|VAN DYKE: What will be left of life?|
The would-be defendants whom some are eager to see prosecuted to the maximum extent of the law (if not beyond the extend, with the mythical “book” being thrown at them) are none other than Alderman Edward M. Burke and former police officer Jason Van Dyke.
|BURKE: Does he still have a political life?|
VAN DYKE, OF course, is the white police officer who was found guilty last year of criminal offenses in the 2014 shooting death of a teenager who happens to be black.
While Burke is the long-time alderman named in a criminal complaint suggesting that he went too far in terms of shaking down a business that wants to remodel a Gage Park neighborhood Burger King franchise.
The very franchise, in fact, where Laquan McDonald, the black teenager, was shot nearby on that night in ’14 when he didn’t stop fast enough to satisfy Van Dyke’s concerns.
It seems that federal prosecutors would like to strengthen their criminal case against Burke by getting a grand jury to indict him on some sort of charge – perhaps something far more significant than he currently faces.
WHICH IS WHY attorneys were in court this week. In theory, prosecutors had until Friday – the next scheduled court date – before they would have to put up or shut up, so to say. Instead, an extension was granted. May 3 is now the significant date.
A fact that will anger those people so eager for a Burke criminal conviction that they dream of it being the factor that knocks him out of the running for the Feb. 26 municipal elections.
|Legal notoriety? Or is all publicity good?|
Even if the 14th Ward aldermanic race stretches to an April 2 run-off (which is very likely), it means the elections will be over before we know exactly what will become of Burke on the criminal justice front. He could easily wind up being re-elected before actual charges are known.
It will complicate the desires of those who just want Ed Burke out of office – and really don’t care much about the specific details. It sort of makes it easier for Burke to focus on campaigning for re-election if actual criminal charges are theoretical.
AS FOR FRIDAY in court, it now means nothing for Burke. But for those eager to see criminal justice action that day, the focus will be solely on Van Dyke.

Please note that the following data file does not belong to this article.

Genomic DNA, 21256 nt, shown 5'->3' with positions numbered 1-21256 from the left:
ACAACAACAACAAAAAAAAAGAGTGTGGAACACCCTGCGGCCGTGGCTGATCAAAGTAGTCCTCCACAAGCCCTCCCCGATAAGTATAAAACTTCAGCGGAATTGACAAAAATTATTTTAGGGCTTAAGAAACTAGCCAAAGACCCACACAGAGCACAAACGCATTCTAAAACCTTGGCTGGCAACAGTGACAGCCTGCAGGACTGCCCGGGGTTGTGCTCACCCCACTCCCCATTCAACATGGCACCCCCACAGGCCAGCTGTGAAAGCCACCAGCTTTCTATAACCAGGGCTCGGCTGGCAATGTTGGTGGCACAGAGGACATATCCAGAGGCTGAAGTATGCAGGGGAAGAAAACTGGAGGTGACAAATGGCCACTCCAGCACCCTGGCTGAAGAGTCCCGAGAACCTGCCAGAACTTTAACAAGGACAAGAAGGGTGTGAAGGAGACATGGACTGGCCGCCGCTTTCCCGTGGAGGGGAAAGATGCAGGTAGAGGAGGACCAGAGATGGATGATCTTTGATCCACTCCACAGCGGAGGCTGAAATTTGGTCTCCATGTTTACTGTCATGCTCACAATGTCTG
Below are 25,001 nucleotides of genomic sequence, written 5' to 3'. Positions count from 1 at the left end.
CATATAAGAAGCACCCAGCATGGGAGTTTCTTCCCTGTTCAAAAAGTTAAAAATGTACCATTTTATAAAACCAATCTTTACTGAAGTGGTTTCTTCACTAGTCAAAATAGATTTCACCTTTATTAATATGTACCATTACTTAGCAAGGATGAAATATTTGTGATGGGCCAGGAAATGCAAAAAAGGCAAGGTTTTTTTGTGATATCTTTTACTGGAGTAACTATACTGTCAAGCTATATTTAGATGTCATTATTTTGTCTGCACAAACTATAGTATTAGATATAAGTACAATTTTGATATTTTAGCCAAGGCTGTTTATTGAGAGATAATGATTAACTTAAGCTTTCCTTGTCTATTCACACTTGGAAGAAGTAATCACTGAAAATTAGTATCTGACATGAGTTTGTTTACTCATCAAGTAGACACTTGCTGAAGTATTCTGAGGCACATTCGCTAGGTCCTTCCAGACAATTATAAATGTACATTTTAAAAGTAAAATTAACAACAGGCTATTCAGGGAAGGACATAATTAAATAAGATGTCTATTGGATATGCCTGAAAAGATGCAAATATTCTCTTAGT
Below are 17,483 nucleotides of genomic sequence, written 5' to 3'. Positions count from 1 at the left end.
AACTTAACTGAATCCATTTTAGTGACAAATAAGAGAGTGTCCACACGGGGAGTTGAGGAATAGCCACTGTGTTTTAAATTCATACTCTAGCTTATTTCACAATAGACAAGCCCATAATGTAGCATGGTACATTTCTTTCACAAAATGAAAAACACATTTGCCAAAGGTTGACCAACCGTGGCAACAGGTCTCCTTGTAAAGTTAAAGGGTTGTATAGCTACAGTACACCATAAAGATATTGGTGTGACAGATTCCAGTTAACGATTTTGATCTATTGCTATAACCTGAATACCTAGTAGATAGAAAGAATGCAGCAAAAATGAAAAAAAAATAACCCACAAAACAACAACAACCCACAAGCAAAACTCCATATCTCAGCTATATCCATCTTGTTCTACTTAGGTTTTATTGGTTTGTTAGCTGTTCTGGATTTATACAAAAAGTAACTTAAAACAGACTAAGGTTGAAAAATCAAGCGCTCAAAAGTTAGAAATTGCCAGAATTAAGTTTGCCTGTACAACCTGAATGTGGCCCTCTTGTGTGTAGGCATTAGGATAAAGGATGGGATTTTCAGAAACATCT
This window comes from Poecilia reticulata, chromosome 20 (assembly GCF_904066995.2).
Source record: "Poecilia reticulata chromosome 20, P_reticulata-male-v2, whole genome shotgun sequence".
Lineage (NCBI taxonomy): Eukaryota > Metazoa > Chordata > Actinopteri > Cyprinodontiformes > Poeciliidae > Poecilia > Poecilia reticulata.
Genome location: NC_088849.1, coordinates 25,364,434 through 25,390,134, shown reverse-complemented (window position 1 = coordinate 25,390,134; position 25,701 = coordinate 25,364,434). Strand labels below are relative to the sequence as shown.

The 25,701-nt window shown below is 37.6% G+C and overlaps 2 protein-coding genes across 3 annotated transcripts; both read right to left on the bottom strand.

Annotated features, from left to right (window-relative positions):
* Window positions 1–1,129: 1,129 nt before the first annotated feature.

For he’s the one found guilty of second degree murder and multiple counts of aggravated battery with a firearm. Theoretically, he could get multiple sentences for each charge that could have a minimum of 96 years in prison.
A sentence that would appease those people eager to see a cop go to prison for what they will forevermore see as a racially-motivated slaying. But prosecutors admitted this week there is a way to interpret the sentencing guidelines so that Van Dyke could theoretically get 15 years of actual prison time.
At age 40 now, he’d be 55 upon release. Which would still allow him a chance to have some life left in freedom – even though it will be his aging years, as the rest of what’s left of his youth would be spent in prison somewhere.
IT WILL BE interesting to see how Judge Vincent Gaughan interprets the law in this case. I have no doubt everybody’s going to be outraged – from those who want Van Dyke to get some form of probation up to those who want him to get a lengthy, demoralizing prison term then want him to die at the hands of his fellow inmates.
|GAUGHAN: Expected to impose sentence Friday|
Which is a sick attitude to have, but it is one that becomes all too common amongst the general public. The very reason why we don’t let public sentiment play too much of a role in criminal cases.
Similar to those who would like to see Ed Burke get hauled off to the pokey, so to speak, as punishment for all the ideologically-motivated acts he committed throughout his 50 years in the City Council.
Public sentiment all too often leads to rash acts that, in and of themselves, are an injustice.